Photo on Unsplash by Polina Kovaleva
By Sandra Corrado
It’s that time of year where we feel the pressure to make resolutions. Everybody else seems to be doing it, and we believe that if we make them, we’ll undoubtedly meet our goal(s).
Unfortunately, research indicates that only 8-9% of people actually achieve their New Year’s resolutions. Most people fail within weeks, sometimes months. Why? There’s a number of reasons, which can be sorted into three categories:
- Your goals might not be in line with your values.
It’s important to set goals according to what’s really most important to us. For example, many wish to become wealthy. However, if family is our highest value and saving and investing money is, say, our tenth value (we usually only fulfill our top three to five values), then we’ll spend all of our money on things related to our family, such as food, clothing, lessons, educational items, etc and we probably won’t get around to saving money.
How do we know our values? We can ask ourselves how and where we spend our time, money, and energy. What do we surround ourselves with? The answers are clues, and once we know them, we rank them in order from the most frequent answer (the highest) to the least. When we set goals according to our highest values, the chances of reaching our goals increases dramatically.
For an enlightening exercise, check out the “Determine Your Values” page under the “Discover” tab at Dr. John Demartini’s website (www.drdemartini.com).
- You don’t break your goals down into smaller steps.
The best way to create goals is to use positive and present language and the SMART method, which means making goals that are Specific, Measurable, Attainable, Reasonable, and Timely.
For example, you might want to lose weight, a common New Year’s resolution. Your plan might look like this:
“By September 2021, my BMI is 22% and I weigh 135 lbs. I replace refined foods and sugar with healthier choices such as fruit and raw vegetables. I exercise four times a week for 30 minutes each session, alternating between cardio, muscle conditioning, and yoga; on non-workout days I walk for 20 minutes and/or do 20 squats, 20 pushups, and a one-minute plank as soon as I wake up in the morning. I have energy to get myself through the day and to play with my children.”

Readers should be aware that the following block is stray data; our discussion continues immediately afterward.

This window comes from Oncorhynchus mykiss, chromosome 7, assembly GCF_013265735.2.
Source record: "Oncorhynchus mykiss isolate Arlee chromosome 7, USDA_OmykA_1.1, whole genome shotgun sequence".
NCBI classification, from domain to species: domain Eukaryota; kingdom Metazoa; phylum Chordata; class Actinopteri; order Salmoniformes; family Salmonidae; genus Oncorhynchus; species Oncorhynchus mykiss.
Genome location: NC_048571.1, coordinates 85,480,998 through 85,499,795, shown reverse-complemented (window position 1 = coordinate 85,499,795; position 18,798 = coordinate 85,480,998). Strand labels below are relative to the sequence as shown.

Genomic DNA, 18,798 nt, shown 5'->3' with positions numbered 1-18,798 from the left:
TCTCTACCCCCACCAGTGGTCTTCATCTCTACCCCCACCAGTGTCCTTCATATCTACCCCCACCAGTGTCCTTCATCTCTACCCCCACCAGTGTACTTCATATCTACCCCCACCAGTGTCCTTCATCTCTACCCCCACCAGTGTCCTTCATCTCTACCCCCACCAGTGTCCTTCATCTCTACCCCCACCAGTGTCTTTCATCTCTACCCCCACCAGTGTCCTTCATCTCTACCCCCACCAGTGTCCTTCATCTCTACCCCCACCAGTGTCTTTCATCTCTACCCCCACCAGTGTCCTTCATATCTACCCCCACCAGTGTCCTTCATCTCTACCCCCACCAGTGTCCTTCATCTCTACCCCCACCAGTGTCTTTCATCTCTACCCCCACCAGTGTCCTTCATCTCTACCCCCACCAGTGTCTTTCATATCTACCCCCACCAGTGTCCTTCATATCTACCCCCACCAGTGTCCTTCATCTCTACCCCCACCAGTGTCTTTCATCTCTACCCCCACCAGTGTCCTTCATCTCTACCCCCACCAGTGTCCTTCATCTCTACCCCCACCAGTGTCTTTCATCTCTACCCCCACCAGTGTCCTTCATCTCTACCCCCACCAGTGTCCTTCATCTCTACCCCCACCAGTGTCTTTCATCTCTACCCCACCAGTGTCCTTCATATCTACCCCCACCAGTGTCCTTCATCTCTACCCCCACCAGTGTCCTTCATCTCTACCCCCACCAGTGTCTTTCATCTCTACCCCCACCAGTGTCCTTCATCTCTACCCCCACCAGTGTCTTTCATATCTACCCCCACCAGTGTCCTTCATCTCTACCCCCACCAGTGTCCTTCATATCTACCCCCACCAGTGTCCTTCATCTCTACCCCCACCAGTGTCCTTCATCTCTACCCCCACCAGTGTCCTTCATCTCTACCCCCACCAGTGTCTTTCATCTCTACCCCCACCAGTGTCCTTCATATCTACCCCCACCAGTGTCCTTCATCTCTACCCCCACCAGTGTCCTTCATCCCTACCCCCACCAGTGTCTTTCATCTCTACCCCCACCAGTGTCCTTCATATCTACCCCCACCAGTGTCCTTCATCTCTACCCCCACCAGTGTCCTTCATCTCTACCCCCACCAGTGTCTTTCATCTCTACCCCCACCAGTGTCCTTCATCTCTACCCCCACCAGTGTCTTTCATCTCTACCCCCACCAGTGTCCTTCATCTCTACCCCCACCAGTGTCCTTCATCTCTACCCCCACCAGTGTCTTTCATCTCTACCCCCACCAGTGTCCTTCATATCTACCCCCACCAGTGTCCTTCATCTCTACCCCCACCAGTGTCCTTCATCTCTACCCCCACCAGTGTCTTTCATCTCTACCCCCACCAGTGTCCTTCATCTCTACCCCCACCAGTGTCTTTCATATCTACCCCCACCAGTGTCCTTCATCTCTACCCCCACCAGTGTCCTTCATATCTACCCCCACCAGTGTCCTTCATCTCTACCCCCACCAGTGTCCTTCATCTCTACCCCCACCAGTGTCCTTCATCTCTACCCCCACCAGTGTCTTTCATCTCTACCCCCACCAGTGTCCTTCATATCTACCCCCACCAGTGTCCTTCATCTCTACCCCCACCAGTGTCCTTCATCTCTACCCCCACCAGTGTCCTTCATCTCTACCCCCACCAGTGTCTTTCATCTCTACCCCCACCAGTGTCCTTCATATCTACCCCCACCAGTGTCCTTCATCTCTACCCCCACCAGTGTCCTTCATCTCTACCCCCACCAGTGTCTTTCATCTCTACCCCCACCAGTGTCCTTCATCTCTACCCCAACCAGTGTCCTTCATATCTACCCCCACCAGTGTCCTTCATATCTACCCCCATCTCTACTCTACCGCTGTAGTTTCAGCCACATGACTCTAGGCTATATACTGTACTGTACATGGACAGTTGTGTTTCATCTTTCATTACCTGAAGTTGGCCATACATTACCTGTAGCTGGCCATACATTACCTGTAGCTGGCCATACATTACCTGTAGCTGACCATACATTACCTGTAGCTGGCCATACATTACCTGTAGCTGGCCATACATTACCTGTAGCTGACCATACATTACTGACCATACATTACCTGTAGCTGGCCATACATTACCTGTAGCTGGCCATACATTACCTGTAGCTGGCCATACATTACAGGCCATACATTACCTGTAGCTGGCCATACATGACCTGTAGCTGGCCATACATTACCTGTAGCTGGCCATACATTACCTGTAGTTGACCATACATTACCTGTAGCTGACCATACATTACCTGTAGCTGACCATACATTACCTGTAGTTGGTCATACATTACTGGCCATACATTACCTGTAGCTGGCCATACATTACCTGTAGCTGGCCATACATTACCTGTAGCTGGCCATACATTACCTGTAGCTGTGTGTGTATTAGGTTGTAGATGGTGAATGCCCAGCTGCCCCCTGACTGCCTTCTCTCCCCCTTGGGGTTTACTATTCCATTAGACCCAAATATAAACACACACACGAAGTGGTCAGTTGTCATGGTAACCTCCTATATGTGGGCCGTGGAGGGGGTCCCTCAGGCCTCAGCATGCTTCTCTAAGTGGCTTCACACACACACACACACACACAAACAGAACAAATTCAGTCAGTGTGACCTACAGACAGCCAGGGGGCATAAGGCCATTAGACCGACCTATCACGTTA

- You don’t take your personality into account.
At times, we may attempt to follow other peoples’ styles in setting or trying to reach our goals. However, when we do this, we often don’t take our personality into account.
According to Carl Jung, the notable German psychologist, there are four personality styles. Everyone has all four, but the intensity of the styles or “Ways” is different for each of us and in the way we manifest or act. For example, someone whose Primary Way is “Organized” needs to have a plan and a list, noting exactly what needs to be done and when. An individual whose Primary Way is “Action-oriented” loves to have fun and be spontaneous, and may appear erratic, unscheduled, and disorganized to an “Organized” person, whose last Way is “Action.” Someone who is “Relationship-oriented” likely loves to work in a group, as that’s an opportunity to connect with others, socialize, and learn. A “Logical” individual may prefer autonomy, creating their own workout or working on their own, particularly if they’re introverted.
In summary, remember to always “do you;” align your goals with your values, break them down into more manageable pieces, and make a plan that works with your way of being you!
Sandra is an integrative wellness coach, a certified fitness instructor, and a personal trainer with a background in human resources and human behavioral science. Her love of wellness, fitness, and learning began as a child. She has been coaching since 2001, and leading fitness classes and personal training sessions since 2005.
Sandra’s holistic approach to wellness and coaching includes addressing the mind, body, and spirit using universal principles, behavioral methodologies, breathwork, mindfulness, visualization, essential oils, Reiki, sound healing, personal fitness, and more.
You can contact her by calling (416) 729-1560 or emailing firstname.lastname@example.org. Visit www.nextlevels.ca to learn more.